For Jenny Holzer, language equals art

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For Jenny Holzer, language equals art

Jenny Holzer, an American conceptual artist who uses language as a central part of her work, laughingly says she came to use texts on electronic screens instead of drawing, “because I failed as an abstract painter.”
Holzer, 54, is known for projecting cryptic messages in public spaces, from posters on telephone booths to electronic displays in such places as Times Square.
“I always wanted to have concrete content in my work,” says Holzer, who was in Seoul last week for her first exhibition in Korea at Kukje Gallery. “And I didn’t want to be a realistic painter.”
Her comments on innumerable issues, ranging from child abuse to war to violence, can create an alarming effect on those who encounter her work in unexpected places. Sometimes these are pure images and at other times critical political messages. In August 2000, she created an installation in Philadelphia to coincide with the Republican national convention being held there.
But often Holzer’s work presents both explicit content and minimalist aesthetics that make profound statements about the world of advertising and consumer society today. By presenting an assemblage of phrases that mimic advertising slogans through vehicles commonly used in advertising, such as electric billboards, coffee mugs, and commercials on cable and network television, Holzer questions what our eyes can see and what we can’t see in media ― whether consumers today have any real control over the information that is provided to them.
The artist plays with the idea of communication, or miscommunication, incorporating and subverting various strategies used in advertising to manipulate certain ideas. She questions the imperfection of language through the use of technology, mimicking the ways that media control the color, motion and speed of signs in public spaces to catch viewers’ attention.
She presents her text in an arresting form so that it dominates the site where the works have been installed, as advertising slogans are meant to dominate consumers’ psychological space.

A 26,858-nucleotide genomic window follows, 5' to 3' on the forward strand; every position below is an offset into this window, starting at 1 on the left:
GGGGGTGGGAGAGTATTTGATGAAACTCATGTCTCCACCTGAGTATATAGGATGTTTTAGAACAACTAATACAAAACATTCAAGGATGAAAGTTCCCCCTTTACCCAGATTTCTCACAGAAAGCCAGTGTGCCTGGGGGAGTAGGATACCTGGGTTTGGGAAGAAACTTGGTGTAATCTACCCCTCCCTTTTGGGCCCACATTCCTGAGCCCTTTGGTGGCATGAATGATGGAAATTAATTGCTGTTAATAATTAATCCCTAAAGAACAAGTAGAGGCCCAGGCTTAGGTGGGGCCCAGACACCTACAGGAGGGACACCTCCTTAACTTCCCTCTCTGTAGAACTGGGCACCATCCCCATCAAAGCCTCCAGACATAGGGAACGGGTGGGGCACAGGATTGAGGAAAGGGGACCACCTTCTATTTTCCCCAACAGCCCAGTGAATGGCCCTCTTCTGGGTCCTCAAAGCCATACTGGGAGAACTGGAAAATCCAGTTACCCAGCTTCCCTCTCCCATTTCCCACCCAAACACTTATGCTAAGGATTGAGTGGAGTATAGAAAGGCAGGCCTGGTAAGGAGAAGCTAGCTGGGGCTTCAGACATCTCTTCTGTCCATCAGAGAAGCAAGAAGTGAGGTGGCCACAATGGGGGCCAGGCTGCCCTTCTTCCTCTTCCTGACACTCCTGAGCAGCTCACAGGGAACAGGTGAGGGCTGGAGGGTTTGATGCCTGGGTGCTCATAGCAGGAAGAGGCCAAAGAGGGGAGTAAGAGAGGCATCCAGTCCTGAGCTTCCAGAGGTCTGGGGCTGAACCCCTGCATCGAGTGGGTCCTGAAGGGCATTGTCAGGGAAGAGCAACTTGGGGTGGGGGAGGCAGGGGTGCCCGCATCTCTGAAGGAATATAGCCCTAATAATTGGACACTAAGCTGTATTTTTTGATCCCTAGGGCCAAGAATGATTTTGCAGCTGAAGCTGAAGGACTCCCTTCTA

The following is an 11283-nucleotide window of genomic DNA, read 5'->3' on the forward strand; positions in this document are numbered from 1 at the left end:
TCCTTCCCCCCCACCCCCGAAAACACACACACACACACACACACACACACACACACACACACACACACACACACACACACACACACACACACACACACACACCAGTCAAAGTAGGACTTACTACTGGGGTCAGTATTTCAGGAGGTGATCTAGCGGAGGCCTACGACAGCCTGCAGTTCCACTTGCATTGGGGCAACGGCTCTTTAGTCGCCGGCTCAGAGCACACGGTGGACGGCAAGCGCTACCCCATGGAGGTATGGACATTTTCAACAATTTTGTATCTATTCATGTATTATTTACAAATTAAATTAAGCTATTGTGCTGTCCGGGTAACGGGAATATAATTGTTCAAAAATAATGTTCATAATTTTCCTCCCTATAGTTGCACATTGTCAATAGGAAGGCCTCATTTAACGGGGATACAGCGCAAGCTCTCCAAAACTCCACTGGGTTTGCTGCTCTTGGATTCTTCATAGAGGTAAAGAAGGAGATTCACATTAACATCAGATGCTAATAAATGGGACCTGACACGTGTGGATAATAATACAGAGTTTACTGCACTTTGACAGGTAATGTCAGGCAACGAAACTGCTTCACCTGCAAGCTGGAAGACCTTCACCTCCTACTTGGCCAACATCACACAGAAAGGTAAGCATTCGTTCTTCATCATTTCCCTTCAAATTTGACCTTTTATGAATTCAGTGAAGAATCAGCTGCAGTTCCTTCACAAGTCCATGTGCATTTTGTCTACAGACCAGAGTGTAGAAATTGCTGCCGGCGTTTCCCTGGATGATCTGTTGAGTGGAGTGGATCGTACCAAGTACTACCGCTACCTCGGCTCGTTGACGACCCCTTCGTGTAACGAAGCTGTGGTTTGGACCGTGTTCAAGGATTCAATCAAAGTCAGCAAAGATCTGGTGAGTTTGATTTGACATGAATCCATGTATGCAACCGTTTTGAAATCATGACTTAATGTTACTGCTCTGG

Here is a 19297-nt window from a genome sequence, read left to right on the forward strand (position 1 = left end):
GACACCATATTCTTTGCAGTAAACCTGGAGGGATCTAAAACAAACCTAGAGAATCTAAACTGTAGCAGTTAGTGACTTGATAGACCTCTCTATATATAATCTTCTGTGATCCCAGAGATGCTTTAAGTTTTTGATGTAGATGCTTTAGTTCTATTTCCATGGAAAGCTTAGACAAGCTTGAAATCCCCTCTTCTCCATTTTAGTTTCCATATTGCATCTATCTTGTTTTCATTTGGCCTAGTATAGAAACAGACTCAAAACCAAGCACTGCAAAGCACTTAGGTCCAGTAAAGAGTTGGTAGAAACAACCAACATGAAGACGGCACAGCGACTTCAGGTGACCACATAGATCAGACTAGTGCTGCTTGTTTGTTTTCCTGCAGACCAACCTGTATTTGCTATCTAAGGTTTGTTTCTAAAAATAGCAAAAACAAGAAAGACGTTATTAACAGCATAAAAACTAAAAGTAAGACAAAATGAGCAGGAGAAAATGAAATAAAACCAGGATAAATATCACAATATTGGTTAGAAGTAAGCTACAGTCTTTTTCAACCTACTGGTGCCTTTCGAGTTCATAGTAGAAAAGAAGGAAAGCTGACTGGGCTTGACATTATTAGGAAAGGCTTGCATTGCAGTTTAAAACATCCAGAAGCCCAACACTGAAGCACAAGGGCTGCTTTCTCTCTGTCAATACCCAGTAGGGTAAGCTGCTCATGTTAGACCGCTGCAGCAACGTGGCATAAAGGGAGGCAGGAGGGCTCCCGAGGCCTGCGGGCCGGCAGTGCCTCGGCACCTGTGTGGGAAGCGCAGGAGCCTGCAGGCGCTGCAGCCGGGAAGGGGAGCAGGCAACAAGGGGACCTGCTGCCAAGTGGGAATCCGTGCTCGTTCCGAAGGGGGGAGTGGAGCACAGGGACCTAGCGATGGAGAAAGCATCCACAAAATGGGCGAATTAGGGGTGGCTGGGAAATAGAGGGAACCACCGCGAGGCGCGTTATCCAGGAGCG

Audience reaction to Holzer’s works has varied over the years. Some viewers have passed by her works, unaware of their artistic content. Others have stopped to stare at the images. Overall, however, her art has intrigued audiences in an age where advertising slogans, headlines and sound bites dominate an important part of our urban landscape.
Holzer’s texts question the artist’s position within the message, but often they end up sounding like general statements about the social values of contemporary society. The artist admits they are “inevitably” autobiographical in that they reflect her experiences, but they are “not like a diary.”
Her Truism series, which first appeared in New York City in the late 1970s as sheets of paper posted on buildings, is filled with provocative statements. Some are common myths while others are just phrases on random subjects in the form of slogans. The sayings include: “A man can’t know what it’s like to be a mother,” “Men are not monogamous by nature,” “Money creates taste” or “A lot of professionals are crackpots.”
The phrases from the series were extracted and presented on LED screens and xenon projections on historical sites in major cities around the world, including Rome, Venice, Buenos Aires, Paris, Oslo, Berlin, Washington and Miami.
Going back to her years as a painter at the Rhode Island School of Design, Holzer says she was influenced by the “clean, simple variations” of minimalist aesthetics in artists like Donald Judd, Mark Rothko and Morris Louis.
Indeed, overlaying a message that speaks directly about a subject are abstract elements in the presentation of Holzer’s recent works that carry their essence, which is often open-ended and meditative. These sensibilities are emphasized further in some of Holzer’s recent art, particularly her gallery installations.
Even in her Seoul exhibit, the meditative character of her art comes through with the installation of two sandstone benches carved with the artist’s writings, which exist both as chairs and as art pieces by themselves.
The artist has carefully arranged the atmosphere of the gallery display so that viewers “won’t feel as if they are in Las Vegas” as they enter the room installed with electronic screens.
As an artist whose works have always dealt with critical consciousness about the state of the world, Holzer did a project for the New Yorker magazine last year in response to the Sept. 11, 2001 terror attacks.
The work incorporated texts by the Nobel prize-winning Polish poet Wislawa Szymborska, projected at Ground Zero, the site of the World Trade Center. “Could Have,” the title of the poem and the installation, was the first public art project Holzer produced in New York after the attack. It took that long, she says, to comment on the event.
“I watch the news, read the paper and try to hear people around me,” says Holzer. “Now that I am using other people’s texts I’m really prolific.”


by Park Soo-mee

The exhibit is on display at Kukje Gallery through Jan 23. For more information, call (02) 735-8449.
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